During the discussion, it was emphasised that sustainability, once seen as a preserve of larger corporations, has become a financial imperative even for smaller players. SMEs (small and medium-sized enterprises) today perceive both digital transformation and sustainability on par with larger enterprises, differing primarily in in-house skill sets and budgets. This is why Paessler offers monitoring solutions for businesses across all industries and all sizes, from SMEs to large enterprises. Paessler comes together with renowned partners across scales to tackle the monitoring challenges of an ever-changing world.
End customers and investors consider ESG
Eventually, the conversation arrived on whether businesses would prioritise ESG initiatives during the imminent economic slowdown and the implications it would have for digital transformation strategies.
Phatak responded by acknowledging the budgetary constraints that might arise during such periods but stressed that even in adversity, smart businesses recognise that sustainability and digital transformation can lead to cost savings and growth. Businesses, where top management understands that consumers now demand greener and sustainable practices, would likely persevere even during economic challenges. This strategic approach could lead to differentiation and a distinct market advantage, he added.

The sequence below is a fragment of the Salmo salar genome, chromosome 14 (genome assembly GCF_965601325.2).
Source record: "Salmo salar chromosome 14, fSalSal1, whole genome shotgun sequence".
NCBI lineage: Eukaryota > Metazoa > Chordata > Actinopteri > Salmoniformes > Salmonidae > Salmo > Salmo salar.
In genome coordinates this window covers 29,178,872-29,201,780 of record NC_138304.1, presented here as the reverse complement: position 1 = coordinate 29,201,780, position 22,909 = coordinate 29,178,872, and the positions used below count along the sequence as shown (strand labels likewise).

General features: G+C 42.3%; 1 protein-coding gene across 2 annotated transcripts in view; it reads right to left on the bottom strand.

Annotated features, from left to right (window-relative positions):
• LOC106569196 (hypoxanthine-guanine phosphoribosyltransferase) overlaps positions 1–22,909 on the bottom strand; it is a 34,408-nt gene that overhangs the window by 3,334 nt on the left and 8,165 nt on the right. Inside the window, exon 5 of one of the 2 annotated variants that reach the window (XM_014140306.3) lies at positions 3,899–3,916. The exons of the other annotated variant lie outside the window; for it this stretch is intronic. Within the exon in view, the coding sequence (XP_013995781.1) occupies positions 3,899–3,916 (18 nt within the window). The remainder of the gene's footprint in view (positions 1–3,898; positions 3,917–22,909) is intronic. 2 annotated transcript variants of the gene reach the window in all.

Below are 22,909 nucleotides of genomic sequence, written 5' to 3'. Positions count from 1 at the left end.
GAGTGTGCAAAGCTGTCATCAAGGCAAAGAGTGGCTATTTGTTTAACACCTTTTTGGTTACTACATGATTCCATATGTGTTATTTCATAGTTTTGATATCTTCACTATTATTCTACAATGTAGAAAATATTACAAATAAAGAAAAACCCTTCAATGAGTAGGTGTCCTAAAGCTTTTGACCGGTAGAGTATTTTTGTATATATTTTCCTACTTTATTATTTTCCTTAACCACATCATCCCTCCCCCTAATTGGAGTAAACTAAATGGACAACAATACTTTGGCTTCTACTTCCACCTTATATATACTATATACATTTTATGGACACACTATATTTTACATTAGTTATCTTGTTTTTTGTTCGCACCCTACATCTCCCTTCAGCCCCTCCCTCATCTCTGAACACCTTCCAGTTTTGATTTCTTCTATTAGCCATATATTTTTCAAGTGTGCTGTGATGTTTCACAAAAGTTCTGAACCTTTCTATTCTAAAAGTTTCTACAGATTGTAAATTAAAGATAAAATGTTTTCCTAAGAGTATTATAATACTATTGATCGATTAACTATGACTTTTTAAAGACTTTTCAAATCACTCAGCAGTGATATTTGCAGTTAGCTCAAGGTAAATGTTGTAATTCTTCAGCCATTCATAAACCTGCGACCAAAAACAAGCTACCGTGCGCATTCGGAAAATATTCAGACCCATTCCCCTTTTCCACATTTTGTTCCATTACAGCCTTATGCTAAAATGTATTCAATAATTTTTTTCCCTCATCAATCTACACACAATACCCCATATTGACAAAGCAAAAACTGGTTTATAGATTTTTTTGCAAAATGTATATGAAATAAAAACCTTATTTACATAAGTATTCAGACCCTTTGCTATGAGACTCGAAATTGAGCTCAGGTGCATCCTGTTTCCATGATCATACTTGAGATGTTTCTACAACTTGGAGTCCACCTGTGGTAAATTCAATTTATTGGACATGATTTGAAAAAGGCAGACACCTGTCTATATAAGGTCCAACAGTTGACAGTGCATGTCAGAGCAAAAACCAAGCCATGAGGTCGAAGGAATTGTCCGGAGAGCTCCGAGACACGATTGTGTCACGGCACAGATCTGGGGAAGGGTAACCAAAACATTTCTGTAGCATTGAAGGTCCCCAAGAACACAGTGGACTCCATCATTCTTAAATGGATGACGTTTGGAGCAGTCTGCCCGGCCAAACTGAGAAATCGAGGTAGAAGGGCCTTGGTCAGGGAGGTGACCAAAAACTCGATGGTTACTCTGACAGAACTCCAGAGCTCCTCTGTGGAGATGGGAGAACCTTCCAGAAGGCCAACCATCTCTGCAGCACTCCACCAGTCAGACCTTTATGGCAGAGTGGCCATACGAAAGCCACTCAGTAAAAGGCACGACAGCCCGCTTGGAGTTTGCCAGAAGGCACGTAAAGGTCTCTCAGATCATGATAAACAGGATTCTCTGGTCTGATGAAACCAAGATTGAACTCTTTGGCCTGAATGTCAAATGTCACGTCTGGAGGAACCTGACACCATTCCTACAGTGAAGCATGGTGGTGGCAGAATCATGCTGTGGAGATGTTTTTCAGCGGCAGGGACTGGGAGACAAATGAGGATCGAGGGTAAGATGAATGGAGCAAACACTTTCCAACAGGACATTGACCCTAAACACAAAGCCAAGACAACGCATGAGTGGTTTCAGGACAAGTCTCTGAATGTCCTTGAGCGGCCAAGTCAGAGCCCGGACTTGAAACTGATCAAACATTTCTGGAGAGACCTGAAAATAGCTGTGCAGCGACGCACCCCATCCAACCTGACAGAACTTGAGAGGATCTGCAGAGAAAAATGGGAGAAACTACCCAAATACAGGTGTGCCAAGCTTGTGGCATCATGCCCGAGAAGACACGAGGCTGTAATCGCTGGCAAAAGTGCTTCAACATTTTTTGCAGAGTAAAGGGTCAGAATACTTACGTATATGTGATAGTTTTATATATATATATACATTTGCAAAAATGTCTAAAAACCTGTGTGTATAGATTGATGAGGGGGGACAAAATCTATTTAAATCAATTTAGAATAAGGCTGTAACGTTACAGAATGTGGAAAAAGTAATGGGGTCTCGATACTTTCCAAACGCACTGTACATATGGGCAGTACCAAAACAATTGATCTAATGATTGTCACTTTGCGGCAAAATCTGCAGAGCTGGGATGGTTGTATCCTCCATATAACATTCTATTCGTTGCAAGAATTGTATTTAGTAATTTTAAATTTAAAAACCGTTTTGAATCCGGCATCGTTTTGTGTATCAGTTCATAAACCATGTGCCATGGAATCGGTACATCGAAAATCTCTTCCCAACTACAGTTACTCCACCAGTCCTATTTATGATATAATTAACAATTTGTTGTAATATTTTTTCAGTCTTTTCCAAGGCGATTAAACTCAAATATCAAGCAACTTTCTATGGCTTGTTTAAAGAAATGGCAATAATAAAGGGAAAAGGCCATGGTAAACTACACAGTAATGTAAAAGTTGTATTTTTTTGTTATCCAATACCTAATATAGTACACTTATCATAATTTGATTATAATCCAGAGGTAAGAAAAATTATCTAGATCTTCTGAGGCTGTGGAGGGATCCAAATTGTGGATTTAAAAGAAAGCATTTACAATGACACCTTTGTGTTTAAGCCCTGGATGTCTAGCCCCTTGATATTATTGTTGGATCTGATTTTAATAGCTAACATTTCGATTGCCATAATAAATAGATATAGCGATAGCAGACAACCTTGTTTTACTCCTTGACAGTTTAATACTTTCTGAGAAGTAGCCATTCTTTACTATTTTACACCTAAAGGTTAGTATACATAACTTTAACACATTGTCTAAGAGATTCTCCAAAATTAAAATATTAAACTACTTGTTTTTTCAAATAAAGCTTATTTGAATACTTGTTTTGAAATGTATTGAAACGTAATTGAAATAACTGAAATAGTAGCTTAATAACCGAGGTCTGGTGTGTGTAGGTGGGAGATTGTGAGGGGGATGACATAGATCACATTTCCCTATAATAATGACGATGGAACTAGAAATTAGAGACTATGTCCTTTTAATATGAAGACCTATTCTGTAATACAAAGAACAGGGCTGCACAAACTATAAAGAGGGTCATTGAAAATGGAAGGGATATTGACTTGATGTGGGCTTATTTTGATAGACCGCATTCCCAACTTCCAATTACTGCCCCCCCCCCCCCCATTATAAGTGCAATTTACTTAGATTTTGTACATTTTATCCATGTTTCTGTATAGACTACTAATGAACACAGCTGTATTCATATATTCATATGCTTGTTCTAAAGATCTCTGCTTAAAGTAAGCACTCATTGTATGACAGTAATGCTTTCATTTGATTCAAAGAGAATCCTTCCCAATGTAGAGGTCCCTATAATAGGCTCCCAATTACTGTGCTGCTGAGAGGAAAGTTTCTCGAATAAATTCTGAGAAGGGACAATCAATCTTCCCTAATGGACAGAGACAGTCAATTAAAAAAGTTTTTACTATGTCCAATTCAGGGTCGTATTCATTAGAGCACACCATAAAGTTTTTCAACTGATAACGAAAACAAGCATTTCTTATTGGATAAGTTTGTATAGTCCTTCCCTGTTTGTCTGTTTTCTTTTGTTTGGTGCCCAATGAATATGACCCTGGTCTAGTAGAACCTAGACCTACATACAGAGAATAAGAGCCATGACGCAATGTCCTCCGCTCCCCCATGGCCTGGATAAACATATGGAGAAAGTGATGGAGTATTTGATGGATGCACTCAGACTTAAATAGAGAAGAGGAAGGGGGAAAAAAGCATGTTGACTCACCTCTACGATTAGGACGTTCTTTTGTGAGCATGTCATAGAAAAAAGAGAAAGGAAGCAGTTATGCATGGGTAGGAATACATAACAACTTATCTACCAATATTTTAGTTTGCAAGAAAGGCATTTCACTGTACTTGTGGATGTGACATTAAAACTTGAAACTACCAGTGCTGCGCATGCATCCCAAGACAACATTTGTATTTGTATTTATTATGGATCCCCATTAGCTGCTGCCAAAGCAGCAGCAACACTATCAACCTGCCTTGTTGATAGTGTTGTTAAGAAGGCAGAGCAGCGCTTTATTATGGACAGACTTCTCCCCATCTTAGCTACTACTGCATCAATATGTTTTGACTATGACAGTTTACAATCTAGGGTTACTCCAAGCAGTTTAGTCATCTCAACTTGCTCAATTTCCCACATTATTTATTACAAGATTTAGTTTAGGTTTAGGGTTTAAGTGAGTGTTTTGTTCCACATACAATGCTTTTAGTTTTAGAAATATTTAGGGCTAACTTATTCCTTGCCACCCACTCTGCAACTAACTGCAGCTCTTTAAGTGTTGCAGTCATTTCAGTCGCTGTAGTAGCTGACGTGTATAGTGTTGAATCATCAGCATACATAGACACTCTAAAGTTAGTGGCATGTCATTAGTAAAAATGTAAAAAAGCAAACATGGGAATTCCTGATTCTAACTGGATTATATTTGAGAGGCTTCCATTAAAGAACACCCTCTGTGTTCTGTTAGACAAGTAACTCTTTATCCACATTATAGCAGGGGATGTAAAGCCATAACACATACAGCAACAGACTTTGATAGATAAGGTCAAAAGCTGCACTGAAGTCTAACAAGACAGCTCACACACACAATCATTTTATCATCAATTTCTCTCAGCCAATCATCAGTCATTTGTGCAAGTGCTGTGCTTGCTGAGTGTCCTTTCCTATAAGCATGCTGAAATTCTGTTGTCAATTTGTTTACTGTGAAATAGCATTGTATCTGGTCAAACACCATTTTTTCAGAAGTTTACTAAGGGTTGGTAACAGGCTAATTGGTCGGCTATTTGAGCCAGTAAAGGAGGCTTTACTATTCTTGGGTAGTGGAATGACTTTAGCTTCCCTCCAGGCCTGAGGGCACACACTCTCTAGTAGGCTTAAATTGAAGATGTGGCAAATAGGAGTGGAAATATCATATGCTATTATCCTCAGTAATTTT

Drawing on his experience of interacting with companies across regions, Berndt elaborated that customers and investors look for companies prioritizing environmental sustainability. The trend, already well-established in Europe and the US, is also making inroads into Asia, including the ASEAN region, Phatak said.
Overall, the webinar underscored that ESG is no more just a buzzword but a strategic compass that businesses can use to navigate a competitive landscape. Aligning with global trends, companies in the ASEAN region realise that ESG commitments are integral to identity and the perception of brands.